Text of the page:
Evicted reads more like a novel (Sinclair’s The Jungle comes to mind) than a heavy-duty social policy book. But as a reader, I was distracted by the frequent use of derogatory descriptors of people (moon-faced, redneck, etc.) and the fact that I could easily tell the places in the story where the not so behind the scenes author would play the role of the Great White (male) hope and bail people out of difficult spots. In the “Epilogue,” Desmond acknowledges both of these issues, but not in particularly convincing or reassuring ways. For instance, he mentions that people sometimes call him on the fact that he includes not so savory details about “poor people” and he replies that it doesn’t help anyone to try to gloss over realities—and that the tendency of kind-hearted liberals to portray poor people as saints is belittling and disrespectful. I agree, but there’s no need to describe people in a pejorative way.

The strongest part of Evicted comes in the “Epilogue: Home and Hope.” It is here that Desmond does an excellent job of highlighting the negative health effects of eviction on people, including the higher rates of depression and suicide among recently evicted people. And he has these things to say about the role of home for all of us: “The home is the center of life. It is a refuge from the grind of work, the pressure of school, and the menace of the streets.(…) The home is the wellspring of personhood. It is where our identity takes root and blossoms (…) When we try to understand ourselves, we often begin by considering the kind of home in which we were raised. (…) America is supposed to be a place where you can better yourself, your family, and your community. But this is only possible if you have a stable home. ” (pp. 293-4) Yes, housing is health care and yes, everyone deserves a safe and stable home.

The Pebble in My Shoe

IMG_1805“I write about what most fascinates me right now,” said John McPhee, by way of Robert Michael Pyle, both amazing trail-blazers, or perhaps trackers, of that strange beast that is creative nonfiction. McPhee has written books on subjects such as oranges, the island of his Scottish ancestors, family doctors, college basketball players, the shad as Founding Father fish, and the history of the birch-bark canoe (my personal favorite). Pyle, who is also a biologist, a lepidopterist (butterfly expert), and founder of the Xerces Society for invertebrate ecology (saving our butterflies and bees), has written about butterflies and trees and Big Foot and life. My favorite contemporary female trackers of, or perhaps more fittingly, expanders of the boundaries of creative nonfiction are Terry Tempest Williams and Rebecca Solnit. When Women Were Birds: Fifty-Four Variations on Voice (New York: Farrar, Straus, and Giroux, 2012) by Williams and A Book of Migrations (London: Verso, 211) by Solnit remain two of my all-time favorite books.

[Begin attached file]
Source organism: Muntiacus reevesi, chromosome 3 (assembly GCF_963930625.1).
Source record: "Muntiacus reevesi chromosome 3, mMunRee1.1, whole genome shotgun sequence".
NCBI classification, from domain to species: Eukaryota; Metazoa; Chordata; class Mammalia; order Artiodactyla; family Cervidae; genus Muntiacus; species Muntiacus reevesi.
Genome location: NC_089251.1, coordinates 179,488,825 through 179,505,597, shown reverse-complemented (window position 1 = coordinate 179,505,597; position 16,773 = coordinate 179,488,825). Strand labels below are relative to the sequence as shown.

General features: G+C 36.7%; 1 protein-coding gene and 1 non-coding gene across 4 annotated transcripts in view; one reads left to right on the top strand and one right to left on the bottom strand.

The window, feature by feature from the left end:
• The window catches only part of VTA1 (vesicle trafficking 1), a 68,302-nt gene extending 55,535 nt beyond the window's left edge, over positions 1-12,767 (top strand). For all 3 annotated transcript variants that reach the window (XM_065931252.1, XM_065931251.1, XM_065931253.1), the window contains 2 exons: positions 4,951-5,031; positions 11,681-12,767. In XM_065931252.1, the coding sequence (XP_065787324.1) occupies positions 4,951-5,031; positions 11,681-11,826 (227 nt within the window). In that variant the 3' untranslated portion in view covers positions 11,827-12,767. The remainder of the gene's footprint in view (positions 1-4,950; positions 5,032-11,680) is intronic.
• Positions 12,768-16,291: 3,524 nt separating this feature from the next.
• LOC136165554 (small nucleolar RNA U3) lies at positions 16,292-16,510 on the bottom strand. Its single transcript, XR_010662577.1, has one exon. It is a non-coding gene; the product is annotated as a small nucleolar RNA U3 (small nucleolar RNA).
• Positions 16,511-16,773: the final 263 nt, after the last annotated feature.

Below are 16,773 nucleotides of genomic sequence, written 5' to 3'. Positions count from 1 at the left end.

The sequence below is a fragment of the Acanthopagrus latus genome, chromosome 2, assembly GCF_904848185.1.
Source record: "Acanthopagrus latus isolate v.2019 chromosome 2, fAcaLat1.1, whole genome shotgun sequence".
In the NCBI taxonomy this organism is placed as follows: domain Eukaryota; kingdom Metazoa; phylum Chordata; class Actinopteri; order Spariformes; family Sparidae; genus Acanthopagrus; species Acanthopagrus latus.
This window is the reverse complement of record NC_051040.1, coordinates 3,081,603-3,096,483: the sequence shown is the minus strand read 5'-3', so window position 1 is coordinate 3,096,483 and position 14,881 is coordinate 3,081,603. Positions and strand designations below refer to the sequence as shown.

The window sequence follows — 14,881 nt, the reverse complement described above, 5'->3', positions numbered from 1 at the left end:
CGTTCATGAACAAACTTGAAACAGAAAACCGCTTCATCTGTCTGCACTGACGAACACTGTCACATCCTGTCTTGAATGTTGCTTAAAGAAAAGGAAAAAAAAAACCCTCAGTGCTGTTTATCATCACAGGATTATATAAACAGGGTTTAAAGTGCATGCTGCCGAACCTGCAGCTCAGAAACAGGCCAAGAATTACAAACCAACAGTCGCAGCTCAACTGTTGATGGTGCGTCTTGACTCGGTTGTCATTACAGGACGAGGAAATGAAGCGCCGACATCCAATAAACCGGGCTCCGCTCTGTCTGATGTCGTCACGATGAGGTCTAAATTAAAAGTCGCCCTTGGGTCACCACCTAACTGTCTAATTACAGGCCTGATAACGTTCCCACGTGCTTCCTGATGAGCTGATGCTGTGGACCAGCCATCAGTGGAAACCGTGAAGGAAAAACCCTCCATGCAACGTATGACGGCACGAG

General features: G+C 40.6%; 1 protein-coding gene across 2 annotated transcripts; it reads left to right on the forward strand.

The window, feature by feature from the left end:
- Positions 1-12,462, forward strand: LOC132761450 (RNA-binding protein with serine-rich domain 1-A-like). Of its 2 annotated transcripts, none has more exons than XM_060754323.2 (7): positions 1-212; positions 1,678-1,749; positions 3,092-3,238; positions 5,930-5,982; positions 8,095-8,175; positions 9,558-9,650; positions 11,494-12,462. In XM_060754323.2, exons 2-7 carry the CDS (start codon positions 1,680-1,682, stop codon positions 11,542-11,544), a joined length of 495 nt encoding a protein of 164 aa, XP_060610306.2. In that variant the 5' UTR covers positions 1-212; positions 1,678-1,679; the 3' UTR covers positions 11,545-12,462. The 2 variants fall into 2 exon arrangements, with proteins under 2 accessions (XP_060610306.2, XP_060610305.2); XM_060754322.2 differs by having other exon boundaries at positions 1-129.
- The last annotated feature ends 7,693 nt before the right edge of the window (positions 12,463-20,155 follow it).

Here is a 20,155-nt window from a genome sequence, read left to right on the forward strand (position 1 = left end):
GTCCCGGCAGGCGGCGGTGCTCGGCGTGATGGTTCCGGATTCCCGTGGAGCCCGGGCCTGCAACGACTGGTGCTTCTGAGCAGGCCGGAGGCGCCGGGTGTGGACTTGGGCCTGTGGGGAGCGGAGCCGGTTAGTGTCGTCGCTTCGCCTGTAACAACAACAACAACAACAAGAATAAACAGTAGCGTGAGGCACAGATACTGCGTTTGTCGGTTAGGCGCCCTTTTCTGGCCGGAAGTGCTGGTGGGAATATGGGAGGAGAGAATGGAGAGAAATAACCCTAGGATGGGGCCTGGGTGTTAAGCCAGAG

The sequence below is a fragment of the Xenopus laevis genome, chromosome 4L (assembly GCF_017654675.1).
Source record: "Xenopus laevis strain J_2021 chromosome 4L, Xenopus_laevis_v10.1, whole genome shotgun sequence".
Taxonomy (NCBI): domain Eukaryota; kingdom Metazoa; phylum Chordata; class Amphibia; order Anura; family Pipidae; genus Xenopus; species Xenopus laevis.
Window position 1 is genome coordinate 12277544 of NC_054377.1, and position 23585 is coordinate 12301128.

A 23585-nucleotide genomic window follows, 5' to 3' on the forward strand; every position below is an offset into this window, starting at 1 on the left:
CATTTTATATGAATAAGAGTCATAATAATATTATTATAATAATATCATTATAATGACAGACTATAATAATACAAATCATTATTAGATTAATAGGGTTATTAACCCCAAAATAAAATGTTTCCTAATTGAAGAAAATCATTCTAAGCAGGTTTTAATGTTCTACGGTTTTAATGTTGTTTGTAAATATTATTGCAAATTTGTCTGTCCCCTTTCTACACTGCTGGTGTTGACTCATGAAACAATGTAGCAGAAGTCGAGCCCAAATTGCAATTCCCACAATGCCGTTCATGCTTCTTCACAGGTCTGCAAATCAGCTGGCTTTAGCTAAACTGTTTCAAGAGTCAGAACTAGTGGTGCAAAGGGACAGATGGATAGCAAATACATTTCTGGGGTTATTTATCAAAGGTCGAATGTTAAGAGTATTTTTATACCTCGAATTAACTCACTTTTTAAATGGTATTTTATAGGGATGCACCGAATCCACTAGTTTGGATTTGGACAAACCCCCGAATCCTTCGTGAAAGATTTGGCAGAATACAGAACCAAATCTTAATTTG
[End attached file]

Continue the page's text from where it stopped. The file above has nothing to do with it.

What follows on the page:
Each of these great writers of creative nonfiction sweep us along on explorations of their own current fascinations, obsessions, questions–the pebbles in their shoes, as one of my writing mentors, Stephanie Kallos puts it so aptly. What is it that you carry with you, that at each step insistently reminds you of its existence? The pebble of obsession doesn’t have to be a large rock-sized, inscribed with the muse-whisperer one as shown in the photo here (my historian son made that for me a few years ago–coolest present ever!). But is should be of sufficient significance to be likely to matter to other people besides yourself.

My pebble, my obsession, is and has been for many decades now, the wicked problem of homelessness. I call it a wicked problem, not so much because it is evil or immoral (which I happen to think it is), but because it is so vastly complex a problem that it defies easy solution. Hence, all the well-meaning but expensive and time-consuming ’10 Year Plans to End Homelessness’ implemented (much more than 10 years ago now) in so many U.S. cities, and that largely failed. The term ‘wicked problem’ was coined by two UC Berkeley professors of urban planning, Horst W.J. Rittel and Melvin M. Webber, to describe difficult social policy issues such as poverty, crime, and homelessness. (Read their still surprisingly relevant journal article “Dilemmas in a General Theory of Planning” Policy Sciences (4), 1973, pp. 155-169.)

Rittel and Webber write, “As distinguished from problems in the natural sciences, which are definable and separable and may have solutions that are findable, the problems of governmental planning–and especially those of social or policy planning–are ill-defined; and they rely upon elusive political judgment for resolution. (Not ‘solution.’ Social problems are never solved. At best they are only re-solved–over and over again.)” (p. 160)

But who would we be, as individuals, as a society, if we didn’t even try? That is the core question, the obsession, the pebble in my shoe.